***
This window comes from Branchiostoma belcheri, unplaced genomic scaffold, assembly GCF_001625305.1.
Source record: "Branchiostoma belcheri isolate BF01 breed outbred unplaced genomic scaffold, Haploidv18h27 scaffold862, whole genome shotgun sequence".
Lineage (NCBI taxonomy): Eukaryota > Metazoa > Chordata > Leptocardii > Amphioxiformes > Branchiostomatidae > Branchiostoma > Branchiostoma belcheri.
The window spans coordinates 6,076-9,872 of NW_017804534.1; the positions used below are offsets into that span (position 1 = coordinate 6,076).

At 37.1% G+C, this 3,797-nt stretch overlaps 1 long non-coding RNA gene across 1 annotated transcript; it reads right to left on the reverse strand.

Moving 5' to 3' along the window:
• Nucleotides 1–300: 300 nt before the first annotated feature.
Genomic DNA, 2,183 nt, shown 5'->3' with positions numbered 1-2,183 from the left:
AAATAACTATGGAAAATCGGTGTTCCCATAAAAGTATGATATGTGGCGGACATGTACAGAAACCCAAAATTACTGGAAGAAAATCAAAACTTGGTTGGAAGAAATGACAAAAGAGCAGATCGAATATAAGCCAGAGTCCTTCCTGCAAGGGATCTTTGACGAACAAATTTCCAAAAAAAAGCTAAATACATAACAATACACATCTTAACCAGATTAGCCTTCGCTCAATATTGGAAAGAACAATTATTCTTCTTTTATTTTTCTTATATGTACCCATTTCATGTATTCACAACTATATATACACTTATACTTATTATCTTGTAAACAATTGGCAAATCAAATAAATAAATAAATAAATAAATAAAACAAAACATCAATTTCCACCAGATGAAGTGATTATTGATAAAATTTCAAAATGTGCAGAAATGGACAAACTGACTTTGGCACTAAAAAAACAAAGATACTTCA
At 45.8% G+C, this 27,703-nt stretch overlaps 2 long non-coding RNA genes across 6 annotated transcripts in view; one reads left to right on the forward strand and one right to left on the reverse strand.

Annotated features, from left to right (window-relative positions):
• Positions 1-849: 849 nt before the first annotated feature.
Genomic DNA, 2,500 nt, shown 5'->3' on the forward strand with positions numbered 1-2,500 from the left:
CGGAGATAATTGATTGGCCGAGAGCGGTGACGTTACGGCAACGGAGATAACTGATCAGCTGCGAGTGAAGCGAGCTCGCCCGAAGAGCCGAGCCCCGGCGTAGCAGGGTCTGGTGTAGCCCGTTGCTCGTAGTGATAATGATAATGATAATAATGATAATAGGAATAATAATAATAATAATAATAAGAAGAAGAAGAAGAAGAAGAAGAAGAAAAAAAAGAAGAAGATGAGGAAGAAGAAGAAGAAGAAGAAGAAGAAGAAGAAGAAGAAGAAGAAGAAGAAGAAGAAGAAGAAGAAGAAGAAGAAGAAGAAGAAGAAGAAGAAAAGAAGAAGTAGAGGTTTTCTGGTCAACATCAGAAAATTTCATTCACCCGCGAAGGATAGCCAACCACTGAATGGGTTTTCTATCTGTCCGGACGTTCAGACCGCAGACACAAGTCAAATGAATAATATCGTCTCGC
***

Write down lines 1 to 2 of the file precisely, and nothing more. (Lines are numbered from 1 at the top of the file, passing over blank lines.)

This window comes from Branchiostoma belcheri, unplaced genomic scaffold, assembly GCF_001625305.1.
Source record: "Branchiostoma belcheri isolate BF01 breed outbred unplaced genomic scaffold, Haploidv18h27 scaffold862, whole genome shotgun sequence".